It is not a matter of their having "broke out of the niche went beyond it" but of their evolving to fill the same niche from a number of different evolutionary paths, unencumbered by any barrier in their genetics that prevents such evolution.

Enjoy.


we are limited in our ability to understand
by our ability to understand
Rebel American Zen Deist
... to learn ... to think ... to live ... to laugh ...
to share.


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olivortex
Member (Idle past 3070 days)
Posts: 70
From: versailles, france
Joined: 01-28-2009


Message 231 of 248 (497173)
02-02-2009 9:00 AM


animal basket ball
Once an ID supporter told me that i should use "common sense", and also liked to recall that science is, in the first place, observation of nature.

I agree and when i look at an ape and then at myself, at a bat and then all gliding animals, a picture of a tasmanian "tiger" and then all hopping marsupials, a turtle and then a snake, i mean, i feel i'm using common sense. It's not a true scientific way of watching the animal kingdom, but i can't help myself, i always find wonderful coincidences everywhere.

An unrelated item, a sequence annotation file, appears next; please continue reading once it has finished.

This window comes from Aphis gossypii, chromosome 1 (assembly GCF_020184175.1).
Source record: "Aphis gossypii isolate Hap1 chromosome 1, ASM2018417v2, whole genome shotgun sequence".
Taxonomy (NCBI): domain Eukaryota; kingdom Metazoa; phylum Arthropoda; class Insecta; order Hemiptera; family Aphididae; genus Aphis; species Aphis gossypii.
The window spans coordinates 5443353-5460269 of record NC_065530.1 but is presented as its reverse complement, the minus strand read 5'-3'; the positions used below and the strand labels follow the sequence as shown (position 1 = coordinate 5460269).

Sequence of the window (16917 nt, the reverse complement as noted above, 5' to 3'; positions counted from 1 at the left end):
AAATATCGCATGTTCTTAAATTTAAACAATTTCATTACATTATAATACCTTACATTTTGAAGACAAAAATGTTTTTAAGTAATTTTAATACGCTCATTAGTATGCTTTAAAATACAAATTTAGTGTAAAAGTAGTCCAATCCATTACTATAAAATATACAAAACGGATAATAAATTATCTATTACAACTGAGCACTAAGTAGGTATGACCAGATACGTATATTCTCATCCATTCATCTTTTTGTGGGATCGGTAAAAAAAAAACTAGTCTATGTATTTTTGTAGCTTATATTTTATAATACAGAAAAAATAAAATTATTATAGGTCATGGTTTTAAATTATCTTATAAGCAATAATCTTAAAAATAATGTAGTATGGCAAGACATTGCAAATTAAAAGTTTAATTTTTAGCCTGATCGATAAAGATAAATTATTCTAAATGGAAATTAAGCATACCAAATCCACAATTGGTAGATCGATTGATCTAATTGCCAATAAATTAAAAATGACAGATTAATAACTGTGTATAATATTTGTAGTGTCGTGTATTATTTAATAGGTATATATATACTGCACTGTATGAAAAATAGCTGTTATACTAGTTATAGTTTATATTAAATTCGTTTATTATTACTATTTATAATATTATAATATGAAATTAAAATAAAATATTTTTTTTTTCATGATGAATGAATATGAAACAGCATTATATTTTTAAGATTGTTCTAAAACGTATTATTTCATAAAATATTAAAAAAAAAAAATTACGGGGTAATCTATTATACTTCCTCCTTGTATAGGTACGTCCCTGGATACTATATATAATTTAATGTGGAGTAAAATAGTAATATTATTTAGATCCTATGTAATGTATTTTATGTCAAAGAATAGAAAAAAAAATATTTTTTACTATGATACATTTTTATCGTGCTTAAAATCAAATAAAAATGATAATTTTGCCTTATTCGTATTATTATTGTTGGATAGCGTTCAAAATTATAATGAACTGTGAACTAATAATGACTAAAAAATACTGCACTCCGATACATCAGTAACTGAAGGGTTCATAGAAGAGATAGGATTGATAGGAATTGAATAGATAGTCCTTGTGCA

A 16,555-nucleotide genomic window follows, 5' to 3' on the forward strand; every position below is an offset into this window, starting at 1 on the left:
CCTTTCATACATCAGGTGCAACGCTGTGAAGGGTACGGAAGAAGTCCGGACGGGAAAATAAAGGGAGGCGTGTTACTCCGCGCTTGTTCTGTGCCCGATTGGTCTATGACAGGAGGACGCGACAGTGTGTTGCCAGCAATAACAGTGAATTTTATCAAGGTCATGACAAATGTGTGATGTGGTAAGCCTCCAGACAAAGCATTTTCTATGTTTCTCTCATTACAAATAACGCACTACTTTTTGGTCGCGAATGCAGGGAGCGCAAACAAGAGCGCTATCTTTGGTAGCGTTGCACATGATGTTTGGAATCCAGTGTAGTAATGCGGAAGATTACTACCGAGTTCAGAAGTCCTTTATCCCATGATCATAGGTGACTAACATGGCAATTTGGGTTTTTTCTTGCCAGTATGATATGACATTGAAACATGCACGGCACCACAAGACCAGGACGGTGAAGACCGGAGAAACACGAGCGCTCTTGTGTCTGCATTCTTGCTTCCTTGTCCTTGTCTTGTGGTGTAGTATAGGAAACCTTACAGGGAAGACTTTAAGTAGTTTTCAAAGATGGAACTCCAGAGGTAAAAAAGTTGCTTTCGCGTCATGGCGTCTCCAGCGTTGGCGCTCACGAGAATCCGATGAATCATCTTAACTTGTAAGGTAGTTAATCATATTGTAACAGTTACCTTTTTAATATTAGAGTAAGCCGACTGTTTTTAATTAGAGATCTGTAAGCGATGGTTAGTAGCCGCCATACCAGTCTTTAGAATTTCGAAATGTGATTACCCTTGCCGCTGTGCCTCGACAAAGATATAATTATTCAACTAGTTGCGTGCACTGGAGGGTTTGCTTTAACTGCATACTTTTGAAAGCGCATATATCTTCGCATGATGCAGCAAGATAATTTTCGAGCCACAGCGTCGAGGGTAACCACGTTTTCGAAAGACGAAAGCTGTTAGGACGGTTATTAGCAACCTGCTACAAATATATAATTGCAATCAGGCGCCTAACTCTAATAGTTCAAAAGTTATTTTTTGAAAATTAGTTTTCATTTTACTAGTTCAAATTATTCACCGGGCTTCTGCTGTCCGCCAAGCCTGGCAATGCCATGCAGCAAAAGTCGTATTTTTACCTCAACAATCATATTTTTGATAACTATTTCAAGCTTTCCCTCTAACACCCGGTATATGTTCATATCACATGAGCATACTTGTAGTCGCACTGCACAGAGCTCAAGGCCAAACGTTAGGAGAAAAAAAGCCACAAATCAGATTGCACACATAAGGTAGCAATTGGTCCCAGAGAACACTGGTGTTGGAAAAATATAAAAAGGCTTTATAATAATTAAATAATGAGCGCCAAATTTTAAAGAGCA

From this point of view, i can't understand why "macroevolution" scares some people so much. The concept of evolution is simply beautiful.


    
infidel
Junior Member (Idle past 3806 days)
Posts: 2
Joined: 02-26-2009


Message 232 of 248 (499857)
02-21-2009 4:46 AM


poking fun at creationeist's micro/macro evolution divide
To add a little humor to the argument, I put together this Image. It pretty much has the same argument, but in picture form! You kind of have to click the link to see it all (its a LONG image!).


microevolution = macroevolution + time


http://www.curefaith.com